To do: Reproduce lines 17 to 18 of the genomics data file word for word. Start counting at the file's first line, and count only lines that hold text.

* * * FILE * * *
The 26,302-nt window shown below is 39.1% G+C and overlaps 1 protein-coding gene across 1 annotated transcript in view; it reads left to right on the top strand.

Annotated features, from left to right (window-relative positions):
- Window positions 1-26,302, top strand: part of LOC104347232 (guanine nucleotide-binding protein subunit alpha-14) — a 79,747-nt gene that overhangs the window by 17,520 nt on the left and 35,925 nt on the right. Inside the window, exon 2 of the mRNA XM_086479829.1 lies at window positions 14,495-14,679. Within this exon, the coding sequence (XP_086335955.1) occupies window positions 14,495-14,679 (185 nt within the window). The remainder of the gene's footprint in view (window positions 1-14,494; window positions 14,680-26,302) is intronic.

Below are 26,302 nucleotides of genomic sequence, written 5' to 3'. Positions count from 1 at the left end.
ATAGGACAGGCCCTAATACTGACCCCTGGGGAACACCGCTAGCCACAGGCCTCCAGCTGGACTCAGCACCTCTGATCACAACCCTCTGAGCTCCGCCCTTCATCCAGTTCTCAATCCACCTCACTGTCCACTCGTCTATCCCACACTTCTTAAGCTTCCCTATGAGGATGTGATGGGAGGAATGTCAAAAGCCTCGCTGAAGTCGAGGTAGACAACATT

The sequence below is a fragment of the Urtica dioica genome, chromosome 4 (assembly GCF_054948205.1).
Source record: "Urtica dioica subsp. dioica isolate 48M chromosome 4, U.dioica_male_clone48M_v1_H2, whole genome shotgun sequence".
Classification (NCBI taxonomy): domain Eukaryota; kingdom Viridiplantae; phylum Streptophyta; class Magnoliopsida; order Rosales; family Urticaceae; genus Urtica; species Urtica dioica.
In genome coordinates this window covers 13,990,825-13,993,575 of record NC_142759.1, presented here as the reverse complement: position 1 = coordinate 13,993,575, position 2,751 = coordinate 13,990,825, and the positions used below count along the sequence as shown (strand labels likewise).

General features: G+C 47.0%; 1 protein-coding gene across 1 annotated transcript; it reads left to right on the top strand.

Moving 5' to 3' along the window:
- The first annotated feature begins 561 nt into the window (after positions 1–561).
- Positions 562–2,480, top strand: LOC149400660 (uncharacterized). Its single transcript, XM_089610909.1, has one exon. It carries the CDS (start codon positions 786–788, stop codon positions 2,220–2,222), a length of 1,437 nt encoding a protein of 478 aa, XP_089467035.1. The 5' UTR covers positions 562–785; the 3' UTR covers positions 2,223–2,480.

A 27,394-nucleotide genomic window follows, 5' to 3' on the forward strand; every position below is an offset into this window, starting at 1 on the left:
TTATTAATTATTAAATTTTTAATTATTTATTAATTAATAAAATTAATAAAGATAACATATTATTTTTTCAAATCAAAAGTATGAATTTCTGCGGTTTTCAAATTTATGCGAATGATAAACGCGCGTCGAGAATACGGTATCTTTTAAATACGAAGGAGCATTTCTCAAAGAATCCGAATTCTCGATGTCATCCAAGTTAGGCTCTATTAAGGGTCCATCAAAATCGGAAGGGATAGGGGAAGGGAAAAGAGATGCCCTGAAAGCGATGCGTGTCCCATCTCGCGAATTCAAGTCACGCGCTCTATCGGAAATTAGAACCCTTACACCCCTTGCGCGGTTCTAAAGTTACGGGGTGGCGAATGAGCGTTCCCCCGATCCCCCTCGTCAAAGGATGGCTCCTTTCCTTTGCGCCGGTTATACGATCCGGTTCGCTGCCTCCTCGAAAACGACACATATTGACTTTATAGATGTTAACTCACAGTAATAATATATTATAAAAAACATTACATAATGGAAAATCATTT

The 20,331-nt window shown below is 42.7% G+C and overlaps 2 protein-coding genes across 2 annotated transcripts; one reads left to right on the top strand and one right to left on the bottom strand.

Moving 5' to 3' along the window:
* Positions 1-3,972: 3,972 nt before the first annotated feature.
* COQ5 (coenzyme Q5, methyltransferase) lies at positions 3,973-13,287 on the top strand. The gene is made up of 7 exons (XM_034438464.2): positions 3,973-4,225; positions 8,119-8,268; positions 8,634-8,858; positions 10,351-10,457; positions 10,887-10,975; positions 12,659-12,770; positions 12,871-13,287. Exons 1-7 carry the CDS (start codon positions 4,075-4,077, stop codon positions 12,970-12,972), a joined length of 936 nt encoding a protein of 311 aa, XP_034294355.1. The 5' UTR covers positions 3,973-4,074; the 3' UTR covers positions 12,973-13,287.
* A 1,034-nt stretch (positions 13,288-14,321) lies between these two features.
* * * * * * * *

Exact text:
Moving 5' to 3' along the window:
* Positions 1-3,972: 3,972 nt before the first annotated feature.